Before you start, please read about Firebase Authentication in the official documentation:

Before you can access the Firebase Realtime Database from a server using the Firebase Admin SDK, you must authenticate your server with Firebase. When you authenticate a server, rather than sign in with a user account’s credentials as you would in a client app, you authenticate with a service account which identifies your server to Firebase.

You can get two different levels of access when you authenticate using the Firebase Admin SDK:

Administrative privileges: Complete read and write access to a project’s Realtime Database. Use with caution to complete administrative tasks such as data migration or restructuring that require unrestricted access to your project’s resources.

Limited privileges: Access to a project’s Realtime Database, limited to only the resources your server needs. Use this level to complete administrative tasks that have well-defined access requirements. For example, when running a summarization job that reads data across the entire database, you can protect against accidental writes by setting a read-only security rule and then initializing the Admin SDK with privileges limited by that rule.

Initializing the Auth component

With the SDK

$auth = $factory->createAuth();

With Dependency Injection (Symfony Bundle/Laravel/Lumen Package)

use Kreait\Firebase\Contract\Auth;

class MyService
    public function __construct(Auth $auth)
        $this->auth = $auth;

With the Laravel app() helper (Laravel/Lumen Package)

$auth = app('firebase.auth');

Create custom tokens

The Firebase Admin SDK has a built-in method for creating custom tokens. At a minimum, you need to provide a uid, which can be any string but should uniquely identify the user or device you are authenticating. These tokens expire after one hour.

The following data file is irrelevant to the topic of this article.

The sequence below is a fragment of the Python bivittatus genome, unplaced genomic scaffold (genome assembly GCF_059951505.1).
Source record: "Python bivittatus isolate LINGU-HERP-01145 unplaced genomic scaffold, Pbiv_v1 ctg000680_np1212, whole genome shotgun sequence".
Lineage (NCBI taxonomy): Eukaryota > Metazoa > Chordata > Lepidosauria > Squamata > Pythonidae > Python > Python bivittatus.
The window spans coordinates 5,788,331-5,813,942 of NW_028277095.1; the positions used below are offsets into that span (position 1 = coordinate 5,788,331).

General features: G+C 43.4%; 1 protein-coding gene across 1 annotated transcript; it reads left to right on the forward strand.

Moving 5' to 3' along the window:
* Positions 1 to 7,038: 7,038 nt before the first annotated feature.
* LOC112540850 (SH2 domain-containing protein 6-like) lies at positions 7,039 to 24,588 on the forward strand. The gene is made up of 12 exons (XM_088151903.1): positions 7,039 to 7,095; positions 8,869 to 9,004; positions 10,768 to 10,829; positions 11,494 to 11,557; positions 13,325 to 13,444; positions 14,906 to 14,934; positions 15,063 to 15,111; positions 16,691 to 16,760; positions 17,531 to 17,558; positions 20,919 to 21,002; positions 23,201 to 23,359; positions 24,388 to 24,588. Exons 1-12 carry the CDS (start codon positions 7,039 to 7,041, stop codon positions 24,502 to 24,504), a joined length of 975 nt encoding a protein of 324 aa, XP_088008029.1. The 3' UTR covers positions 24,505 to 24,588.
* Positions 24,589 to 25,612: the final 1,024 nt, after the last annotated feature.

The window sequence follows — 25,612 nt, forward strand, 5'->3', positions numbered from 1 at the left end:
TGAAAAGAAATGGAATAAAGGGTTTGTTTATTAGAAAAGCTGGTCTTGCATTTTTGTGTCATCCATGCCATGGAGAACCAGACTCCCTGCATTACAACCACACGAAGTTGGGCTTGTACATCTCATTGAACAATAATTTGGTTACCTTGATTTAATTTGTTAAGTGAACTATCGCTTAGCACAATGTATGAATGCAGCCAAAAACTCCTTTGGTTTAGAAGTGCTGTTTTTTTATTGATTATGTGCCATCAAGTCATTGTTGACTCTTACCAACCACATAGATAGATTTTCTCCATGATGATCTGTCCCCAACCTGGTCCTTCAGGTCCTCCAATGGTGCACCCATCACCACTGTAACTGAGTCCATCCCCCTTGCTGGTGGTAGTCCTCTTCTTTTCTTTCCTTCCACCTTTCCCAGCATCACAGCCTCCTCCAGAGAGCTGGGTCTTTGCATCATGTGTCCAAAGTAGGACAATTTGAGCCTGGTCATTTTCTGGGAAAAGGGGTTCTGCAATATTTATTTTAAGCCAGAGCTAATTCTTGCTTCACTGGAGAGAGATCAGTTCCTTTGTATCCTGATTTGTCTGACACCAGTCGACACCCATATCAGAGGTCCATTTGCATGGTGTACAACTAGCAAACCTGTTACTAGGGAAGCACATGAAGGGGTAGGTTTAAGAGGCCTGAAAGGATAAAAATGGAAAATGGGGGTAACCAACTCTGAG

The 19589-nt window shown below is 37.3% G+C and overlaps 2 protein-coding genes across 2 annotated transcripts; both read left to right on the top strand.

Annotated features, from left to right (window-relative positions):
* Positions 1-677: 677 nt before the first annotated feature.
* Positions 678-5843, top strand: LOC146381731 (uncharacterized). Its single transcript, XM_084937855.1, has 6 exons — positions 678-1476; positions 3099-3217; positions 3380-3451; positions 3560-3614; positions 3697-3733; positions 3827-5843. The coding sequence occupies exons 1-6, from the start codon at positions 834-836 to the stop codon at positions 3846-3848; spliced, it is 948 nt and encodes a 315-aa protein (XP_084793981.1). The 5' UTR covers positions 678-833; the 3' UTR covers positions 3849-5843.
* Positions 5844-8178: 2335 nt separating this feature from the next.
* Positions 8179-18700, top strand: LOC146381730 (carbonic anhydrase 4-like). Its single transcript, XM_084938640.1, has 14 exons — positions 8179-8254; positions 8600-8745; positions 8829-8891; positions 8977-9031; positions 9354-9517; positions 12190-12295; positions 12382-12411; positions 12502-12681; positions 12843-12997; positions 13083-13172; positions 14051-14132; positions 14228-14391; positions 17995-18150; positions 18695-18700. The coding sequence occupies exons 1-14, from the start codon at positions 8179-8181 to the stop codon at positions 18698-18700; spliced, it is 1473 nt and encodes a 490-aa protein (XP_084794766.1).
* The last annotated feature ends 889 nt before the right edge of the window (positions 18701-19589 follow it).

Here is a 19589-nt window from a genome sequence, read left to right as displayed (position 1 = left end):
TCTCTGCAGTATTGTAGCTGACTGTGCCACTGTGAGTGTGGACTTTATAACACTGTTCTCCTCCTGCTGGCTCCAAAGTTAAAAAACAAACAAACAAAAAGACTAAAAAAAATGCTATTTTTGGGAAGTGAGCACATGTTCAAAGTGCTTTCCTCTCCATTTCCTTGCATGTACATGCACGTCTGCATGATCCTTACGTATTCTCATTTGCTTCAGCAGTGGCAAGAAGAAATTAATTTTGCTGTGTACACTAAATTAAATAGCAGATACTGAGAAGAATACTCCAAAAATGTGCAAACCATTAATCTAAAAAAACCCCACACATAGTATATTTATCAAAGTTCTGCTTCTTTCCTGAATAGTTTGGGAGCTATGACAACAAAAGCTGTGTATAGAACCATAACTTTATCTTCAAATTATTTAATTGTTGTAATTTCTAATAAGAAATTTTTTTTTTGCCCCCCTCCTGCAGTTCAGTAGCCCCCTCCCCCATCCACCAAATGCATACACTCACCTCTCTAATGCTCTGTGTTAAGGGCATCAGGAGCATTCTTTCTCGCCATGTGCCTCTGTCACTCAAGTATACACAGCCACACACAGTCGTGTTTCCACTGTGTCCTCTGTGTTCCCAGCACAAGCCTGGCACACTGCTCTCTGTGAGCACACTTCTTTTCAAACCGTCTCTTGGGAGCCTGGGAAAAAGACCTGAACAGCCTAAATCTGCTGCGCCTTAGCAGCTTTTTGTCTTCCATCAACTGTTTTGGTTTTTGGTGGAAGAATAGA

$uid = 'some-uid';

$customToken = $auth->createCustomToken($uid);

You can also optionally specify additional claims to be included in the custom token. For example, below, a premiumAccount field has been added to the custom token, which will be available in the auth / request.auth objects in your Security Rules:

$uid = 'some-uid';
$additionalClaims = [
    'premiumAccount' => true

$customToken = $auth->createCustomToken($uid, $additionalClaims);

$customTokenString = $customToken->toString();


This library uses lcobucci/jwt to work with JSON Web Tokens (JWT). You can find the usage instructions at

Verify a Firebase ID Token

If a Firebase client app communicates with your server, you might need to identify the currently signed-in user. To do so, verify the integrity and authenticity of the ID token and retrieve the uid from it. You can use the uid transmitted in this way to securely identify the currently signed-in user on your server.


Many use cases for verifying ID tokens on the server can be accomplished by using Security Rules for the Firebase Realtime Database and Cloud Storage. See if those solve your problem before verifying ID tokens yourself.


The ID token verification methods included in the Firebase Admin SDKs are meant to verify ID tokens that come from the client SDKs, not the custom tokens that you create with the Admin SDKs. See Auth tokens for more information.

Use Auth::verifyIdToken() to verify an ID token:

use Kreait\Firebase\Exception\Auth\FailedToVerifyToken;

$idTokenString = '...';